The one that made the cover is a visual for I Am the Lung because we felt it had distilled the essence of the whole record.


Most of the Apparatus 22 work is known for a peculiar blend of socially engaged, criticality infused, with drops of utopian hope. How are themes like loss, longing, healing, and the autobiographical making appearances into your practice?


For each of us in the collective, death and loss are difficult subjects to tackle. We know people that have a healthier relationship with the certainty of death, but it is not us. The hopelessness, the heartbreak of a personal loss transforms you as someone dear is forever lost, same with the horrors of wars and violence—these can be truly overwhelming. Putting those emotions into work without being melodramatic proved difficult, and therefore for years we have avoided such topics.

Most of the works we did as a reflection about death came about like little pearls out of long procession through pain and healing. An intuitive survival strategy.

With the puzzling lenticular installation like “IS THERE FAKE IN AFTER LIFE?” (2012), we wanted to expand the thinking on fake into a territory of intense debate for believers and atheists alike, by unwrapping unexpected bonds between the profane universe of fake—understood as an extended metaphor of the real—and the spiritual.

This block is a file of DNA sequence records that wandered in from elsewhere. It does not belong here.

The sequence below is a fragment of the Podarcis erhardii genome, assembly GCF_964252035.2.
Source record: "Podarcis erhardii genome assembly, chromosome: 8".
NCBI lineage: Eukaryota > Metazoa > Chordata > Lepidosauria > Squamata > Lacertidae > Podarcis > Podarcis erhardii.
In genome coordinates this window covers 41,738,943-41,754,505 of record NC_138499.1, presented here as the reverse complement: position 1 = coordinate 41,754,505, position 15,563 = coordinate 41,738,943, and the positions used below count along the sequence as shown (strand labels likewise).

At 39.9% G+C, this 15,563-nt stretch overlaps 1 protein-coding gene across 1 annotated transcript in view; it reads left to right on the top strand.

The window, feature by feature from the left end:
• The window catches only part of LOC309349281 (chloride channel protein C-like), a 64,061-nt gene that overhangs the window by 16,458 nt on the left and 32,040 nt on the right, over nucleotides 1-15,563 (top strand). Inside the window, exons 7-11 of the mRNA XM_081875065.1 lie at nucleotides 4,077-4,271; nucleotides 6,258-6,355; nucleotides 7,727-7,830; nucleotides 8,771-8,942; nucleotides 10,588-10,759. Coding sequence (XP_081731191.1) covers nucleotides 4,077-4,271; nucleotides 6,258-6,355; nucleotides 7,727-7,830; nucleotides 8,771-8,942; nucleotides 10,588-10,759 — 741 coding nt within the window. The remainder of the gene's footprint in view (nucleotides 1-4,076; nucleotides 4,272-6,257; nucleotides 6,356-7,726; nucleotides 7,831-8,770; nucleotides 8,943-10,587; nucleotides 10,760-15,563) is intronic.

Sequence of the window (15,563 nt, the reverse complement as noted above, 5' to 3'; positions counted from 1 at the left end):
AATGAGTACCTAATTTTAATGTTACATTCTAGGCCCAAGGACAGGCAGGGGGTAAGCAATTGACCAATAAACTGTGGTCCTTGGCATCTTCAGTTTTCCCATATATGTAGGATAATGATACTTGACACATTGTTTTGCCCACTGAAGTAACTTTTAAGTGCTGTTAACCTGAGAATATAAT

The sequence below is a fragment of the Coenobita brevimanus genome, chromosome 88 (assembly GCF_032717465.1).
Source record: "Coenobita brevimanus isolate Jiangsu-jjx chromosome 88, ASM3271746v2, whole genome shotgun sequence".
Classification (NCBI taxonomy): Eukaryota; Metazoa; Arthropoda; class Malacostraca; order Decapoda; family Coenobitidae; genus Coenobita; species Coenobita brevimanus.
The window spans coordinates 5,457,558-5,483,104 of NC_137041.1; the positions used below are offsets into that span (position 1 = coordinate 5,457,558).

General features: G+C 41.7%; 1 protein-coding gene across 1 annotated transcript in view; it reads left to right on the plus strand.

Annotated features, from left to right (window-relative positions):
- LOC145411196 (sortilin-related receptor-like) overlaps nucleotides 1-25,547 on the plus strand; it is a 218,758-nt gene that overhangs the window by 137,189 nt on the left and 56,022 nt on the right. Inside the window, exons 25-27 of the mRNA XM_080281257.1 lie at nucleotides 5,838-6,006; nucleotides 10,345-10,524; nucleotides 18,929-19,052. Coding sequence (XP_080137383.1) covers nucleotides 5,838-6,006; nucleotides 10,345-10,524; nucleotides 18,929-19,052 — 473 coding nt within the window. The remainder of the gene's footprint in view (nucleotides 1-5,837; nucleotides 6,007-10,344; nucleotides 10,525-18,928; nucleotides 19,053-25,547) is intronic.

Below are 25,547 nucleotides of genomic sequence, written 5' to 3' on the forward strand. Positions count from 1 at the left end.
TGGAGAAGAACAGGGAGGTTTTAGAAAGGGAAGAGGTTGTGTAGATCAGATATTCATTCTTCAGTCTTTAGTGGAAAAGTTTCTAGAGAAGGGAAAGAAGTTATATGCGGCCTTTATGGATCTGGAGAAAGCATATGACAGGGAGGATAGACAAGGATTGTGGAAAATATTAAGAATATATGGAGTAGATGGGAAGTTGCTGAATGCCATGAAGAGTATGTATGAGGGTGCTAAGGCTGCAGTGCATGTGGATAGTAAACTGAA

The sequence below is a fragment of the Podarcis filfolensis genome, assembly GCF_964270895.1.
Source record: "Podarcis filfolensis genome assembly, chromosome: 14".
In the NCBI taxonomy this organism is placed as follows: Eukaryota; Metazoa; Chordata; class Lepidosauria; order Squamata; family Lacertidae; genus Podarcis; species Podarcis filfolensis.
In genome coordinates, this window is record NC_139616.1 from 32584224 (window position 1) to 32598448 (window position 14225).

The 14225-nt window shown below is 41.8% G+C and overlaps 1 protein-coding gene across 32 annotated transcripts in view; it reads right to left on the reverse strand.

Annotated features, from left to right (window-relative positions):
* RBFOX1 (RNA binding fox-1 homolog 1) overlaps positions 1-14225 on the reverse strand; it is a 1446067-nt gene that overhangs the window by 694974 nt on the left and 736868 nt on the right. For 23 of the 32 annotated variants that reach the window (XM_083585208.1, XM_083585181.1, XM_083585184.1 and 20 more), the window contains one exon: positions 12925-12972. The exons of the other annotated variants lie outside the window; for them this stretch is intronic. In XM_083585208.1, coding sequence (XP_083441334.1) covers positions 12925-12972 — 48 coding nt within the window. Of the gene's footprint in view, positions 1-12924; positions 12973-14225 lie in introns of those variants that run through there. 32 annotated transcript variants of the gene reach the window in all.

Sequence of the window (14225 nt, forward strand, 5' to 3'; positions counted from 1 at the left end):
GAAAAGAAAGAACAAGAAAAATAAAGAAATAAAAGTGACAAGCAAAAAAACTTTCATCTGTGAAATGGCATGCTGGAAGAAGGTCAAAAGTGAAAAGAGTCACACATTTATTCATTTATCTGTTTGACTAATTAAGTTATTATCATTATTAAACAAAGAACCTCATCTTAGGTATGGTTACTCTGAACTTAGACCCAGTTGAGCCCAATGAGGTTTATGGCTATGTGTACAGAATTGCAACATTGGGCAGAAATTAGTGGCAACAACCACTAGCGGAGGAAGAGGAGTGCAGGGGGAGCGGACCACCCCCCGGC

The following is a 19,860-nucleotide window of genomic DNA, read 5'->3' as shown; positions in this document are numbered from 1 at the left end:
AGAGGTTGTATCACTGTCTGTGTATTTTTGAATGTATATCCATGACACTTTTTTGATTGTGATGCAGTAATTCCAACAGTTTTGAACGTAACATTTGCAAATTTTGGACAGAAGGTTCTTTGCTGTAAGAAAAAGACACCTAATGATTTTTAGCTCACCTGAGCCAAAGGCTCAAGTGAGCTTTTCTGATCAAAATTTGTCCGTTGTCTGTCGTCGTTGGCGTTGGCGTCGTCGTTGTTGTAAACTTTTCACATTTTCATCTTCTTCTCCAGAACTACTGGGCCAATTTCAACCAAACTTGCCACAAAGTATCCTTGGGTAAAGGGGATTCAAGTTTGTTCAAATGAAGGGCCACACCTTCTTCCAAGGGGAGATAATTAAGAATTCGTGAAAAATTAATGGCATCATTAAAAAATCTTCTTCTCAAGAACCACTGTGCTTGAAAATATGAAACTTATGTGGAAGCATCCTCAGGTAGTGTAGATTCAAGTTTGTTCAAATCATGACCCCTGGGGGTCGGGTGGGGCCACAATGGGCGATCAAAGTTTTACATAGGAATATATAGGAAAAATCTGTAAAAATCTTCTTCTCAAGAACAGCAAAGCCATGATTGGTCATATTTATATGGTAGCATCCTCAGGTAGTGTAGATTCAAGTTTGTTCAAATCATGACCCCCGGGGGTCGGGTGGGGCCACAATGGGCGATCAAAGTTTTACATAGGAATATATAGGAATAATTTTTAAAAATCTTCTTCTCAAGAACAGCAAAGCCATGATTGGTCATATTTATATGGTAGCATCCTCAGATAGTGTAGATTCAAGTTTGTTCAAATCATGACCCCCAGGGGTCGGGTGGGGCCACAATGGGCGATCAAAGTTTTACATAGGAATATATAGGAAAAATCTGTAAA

“DISCO PUNCH” (2014) is a series dedicated to the loss of our dear friend / colleague / partner and brilliant artist Ioana Nemeș. In it, we tried to convey our inner turmoil in installations that are clearly about both optimism and deep pain, movement and stillness, exuberance and severity, vying for attention and hiding. Air blown in rhythmic ritual by rotating fans sculpts the works endlessly.

Only recently have we felt able to reflect again on Ioana’s bewildering departure and, following the sweet invitation of curator Diana Marincu, we did a work titled “Clouds on the ceiling. A conversation piece with Ioana Nemeș” (2023) that takes the form of a performative chant ~ imaginary interview ~ daydream exploration of modern love, memory, loss, and longing.

Apparatus 22, Clouds on the ceiling


Apparatus 22, who is Atletica Ideal and what was the rationale to propose, amongst other interventions, a sound narrative with this character in the joint performance with Petra?


Atletica Ideal is a hybrid AI character that inhabits the utopian construct of SUPRAINFINIT, an imagined universe we have nourished step by step for the past 9 years. It’s a world-making attempt populated by various characters—M-Unknown, who is running the Department of Art Investments, Atletica Ideal—a machine with the mission to understand and experience love, desire, pleasure, or Crystal—an artist, runner, poet and dreamer, by birds and other creatures.